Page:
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Average house price increased by £12,000 in the year to December, says index

By Vicky Shaw, Press Association Personal Finance Correspondent

House prices ended last year £12,000 higher on average than they had been 12 months earlier, according to official figures.

The average UK house price was £227,000 in December 2017, which was £12,000 higher than in December 2016, an index released jointly by the Office for National Statistics (ONS), Land Registry and other bodies said.

Annual house price growth accelerated to 5.2% in December, from 5% in November.

Average UK house price (PA Graphics)

On a month-on-month basis, house prices increased by 0.4% in December.
Annual house price growth in December stood at 5% in England, 5.4% in Wales, 7.7% in Scotland and 4.3% in Northern Ireland.

Within the English regions, the South West showed the highest annual growth, with prices increasing by 7.5% in the year to December 2017.

The lowest annual growth was in London, where prices increased by 2.5% over the year.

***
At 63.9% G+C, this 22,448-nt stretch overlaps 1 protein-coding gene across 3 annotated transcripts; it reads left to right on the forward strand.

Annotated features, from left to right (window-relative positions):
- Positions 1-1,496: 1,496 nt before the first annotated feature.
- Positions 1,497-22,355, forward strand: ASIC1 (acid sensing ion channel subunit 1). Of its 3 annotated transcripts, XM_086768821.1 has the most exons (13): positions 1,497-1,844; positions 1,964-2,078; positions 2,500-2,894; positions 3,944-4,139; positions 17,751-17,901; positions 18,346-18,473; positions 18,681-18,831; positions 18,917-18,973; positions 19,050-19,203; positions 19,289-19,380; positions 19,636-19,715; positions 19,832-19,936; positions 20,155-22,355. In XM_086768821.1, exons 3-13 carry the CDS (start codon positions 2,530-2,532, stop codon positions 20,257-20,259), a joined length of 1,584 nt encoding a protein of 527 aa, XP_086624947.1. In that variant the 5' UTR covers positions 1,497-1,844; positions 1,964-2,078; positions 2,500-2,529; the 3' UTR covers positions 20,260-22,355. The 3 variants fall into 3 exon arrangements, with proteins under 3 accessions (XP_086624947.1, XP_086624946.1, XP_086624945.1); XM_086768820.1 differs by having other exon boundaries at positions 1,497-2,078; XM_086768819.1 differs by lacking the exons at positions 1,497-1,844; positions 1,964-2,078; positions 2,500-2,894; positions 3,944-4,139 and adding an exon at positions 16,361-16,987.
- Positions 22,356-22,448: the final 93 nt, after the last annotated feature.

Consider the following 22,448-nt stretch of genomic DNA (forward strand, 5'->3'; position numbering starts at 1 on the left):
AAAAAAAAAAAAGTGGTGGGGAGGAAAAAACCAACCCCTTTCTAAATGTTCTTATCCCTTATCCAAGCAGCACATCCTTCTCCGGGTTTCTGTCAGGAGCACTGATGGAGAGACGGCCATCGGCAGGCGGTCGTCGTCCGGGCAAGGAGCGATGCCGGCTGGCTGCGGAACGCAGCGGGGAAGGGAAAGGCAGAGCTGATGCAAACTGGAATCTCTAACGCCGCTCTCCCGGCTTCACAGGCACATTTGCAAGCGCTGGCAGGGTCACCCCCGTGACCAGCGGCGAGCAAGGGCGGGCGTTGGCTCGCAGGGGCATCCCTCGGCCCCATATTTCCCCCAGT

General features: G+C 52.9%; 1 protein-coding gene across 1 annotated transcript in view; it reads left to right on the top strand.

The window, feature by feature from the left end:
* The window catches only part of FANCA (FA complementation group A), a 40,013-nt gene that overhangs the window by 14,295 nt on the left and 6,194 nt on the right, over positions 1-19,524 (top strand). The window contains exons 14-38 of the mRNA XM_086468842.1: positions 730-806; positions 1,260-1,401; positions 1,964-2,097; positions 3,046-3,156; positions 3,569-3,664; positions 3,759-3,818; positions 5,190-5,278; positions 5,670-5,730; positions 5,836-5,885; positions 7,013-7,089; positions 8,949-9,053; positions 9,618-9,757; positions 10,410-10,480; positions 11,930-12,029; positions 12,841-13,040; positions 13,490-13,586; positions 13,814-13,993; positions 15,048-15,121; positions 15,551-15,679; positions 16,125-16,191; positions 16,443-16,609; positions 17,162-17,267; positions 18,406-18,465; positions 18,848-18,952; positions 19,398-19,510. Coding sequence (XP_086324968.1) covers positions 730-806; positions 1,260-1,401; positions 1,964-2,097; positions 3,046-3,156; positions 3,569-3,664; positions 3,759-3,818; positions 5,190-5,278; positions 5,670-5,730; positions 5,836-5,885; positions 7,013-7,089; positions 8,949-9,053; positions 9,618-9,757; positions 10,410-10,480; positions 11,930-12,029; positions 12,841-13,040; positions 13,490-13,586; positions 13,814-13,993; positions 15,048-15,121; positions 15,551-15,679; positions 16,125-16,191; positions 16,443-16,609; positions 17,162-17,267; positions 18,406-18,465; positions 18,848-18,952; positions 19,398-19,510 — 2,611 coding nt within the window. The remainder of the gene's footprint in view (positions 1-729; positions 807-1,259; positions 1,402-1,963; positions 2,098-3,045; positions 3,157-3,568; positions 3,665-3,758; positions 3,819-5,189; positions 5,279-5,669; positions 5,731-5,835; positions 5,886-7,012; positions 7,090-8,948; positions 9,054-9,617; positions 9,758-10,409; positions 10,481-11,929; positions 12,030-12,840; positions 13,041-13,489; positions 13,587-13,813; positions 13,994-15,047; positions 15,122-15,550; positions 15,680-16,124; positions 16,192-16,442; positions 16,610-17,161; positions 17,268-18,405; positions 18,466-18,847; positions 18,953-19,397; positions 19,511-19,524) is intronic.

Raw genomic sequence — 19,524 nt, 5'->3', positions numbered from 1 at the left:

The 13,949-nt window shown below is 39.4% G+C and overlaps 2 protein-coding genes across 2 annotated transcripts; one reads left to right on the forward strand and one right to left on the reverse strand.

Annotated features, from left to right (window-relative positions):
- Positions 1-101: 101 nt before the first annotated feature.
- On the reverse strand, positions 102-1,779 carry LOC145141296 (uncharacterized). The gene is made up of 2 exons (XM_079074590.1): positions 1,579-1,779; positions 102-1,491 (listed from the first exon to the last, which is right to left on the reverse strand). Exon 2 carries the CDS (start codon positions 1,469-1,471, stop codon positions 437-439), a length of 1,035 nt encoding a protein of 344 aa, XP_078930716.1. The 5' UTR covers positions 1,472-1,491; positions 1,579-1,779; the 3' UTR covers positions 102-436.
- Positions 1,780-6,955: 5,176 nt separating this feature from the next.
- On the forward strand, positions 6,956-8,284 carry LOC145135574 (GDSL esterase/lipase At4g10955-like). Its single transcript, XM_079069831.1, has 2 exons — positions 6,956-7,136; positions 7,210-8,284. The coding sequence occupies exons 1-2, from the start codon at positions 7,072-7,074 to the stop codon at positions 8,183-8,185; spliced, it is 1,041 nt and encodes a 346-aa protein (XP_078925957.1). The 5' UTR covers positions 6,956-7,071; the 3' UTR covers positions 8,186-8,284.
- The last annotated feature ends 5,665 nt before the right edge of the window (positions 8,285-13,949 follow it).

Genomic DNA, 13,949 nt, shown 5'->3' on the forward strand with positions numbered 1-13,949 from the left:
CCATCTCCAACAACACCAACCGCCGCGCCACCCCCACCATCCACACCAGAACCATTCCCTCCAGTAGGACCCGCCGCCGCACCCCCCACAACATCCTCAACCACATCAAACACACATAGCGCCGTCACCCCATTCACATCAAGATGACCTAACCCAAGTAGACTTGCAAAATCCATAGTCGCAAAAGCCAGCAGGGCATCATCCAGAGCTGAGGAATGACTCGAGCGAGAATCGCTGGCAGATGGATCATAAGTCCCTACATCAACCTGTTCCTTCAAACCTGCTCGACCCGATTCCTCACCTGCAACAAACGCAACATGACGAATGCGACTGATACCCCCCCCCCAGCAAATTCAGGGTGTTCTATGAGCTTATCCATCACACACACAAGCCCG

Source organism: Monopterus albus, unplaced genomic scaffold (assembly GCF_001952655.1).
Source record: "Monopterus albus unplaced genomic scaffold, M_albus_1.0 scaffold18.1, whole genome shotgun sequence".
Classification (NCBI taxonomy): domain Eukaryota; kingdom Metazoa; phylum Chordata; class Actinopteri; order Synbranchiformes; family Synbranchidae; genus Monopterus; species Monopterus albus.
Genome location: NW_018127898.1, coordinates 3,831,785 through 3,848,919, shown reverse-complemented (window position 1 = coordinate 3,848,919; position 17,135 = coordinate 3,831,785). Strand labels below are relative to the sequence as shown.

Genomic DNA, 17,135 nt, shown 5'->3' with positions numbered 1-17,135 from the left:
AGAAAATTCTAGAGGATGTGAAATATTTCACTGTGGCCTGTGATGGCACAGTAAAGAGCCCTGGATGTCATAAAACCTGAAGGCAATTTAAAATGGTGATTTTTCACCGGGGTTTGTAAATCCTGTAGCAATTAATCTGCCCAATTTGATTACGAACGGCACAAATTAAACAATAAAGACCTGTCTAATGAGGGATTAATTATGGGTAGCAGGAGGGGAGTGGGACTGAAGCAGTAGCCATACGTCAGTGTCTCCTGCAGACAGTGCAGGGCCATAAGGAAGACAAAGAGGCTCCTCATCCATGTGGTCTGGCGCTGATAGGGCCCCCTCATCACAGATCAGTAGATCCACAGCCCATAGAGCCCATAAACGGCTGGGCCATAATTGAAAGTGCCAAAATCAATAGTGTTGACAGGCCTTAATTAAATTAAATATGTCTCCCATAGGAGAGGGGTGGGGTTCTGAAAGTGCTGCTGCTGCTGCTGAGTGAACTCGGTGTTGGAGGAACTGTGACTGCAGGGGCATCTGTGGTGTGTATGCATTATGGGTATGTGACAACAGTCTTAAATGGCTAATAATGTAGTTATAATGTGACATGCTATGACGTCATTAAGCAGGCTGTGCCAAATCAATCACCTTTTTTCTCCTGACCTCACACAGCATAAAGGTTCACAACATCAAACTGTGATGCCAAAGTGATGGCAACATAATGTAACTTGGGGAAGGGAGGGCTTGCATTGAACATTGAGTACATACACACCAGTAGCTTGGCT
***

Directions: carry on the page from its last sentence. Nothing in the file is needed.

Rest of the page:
(PA Graphics)

Across the UK generally, the local authority showing the largest annual growth in the year to December 2017 in the study was the Orkney Islands, where prices increased by 18.2% to stand at £147,000 on average.

The lowest annual growth was recorded in Kensington and Chelsea, where prices fell by 10.7% to stand at £1.2 million on average – although the London borough still has the highest average house prices.

The least expensive place to buy a property is Burnley in Lancashire, where the average house price is  £78,000.

The report cautioned that low sales numbers in some local authority areas can lead to volatility in the house price growth figures.

Jeremy Leaf, a north London estate agent and a former residential chairman of the Royal Institution of Chartered Surveyors (Rics), said: “The increase in prices for December, albeit at a slowing pace, reflects more the shortage of available property to buy at that time rather than market strength or otherwise, as transaction numbers were relatively low.

“Since December we have noticed more balance with a slower increase in instructions and viewings as we would expect at this time of year, although some buyer caution is likely to remain until the market finds its new level this year.”

Howard Archer, chief economic adviser at the EY Item Club, said the latest survey evidence also points to “lacklustre housing market activity” in early 2018.

He said: “House-buyers will also likely be concerned about further interest rate hikes in 2018 following November’s first tightening of monetary policy by the Bank of England since 2007.”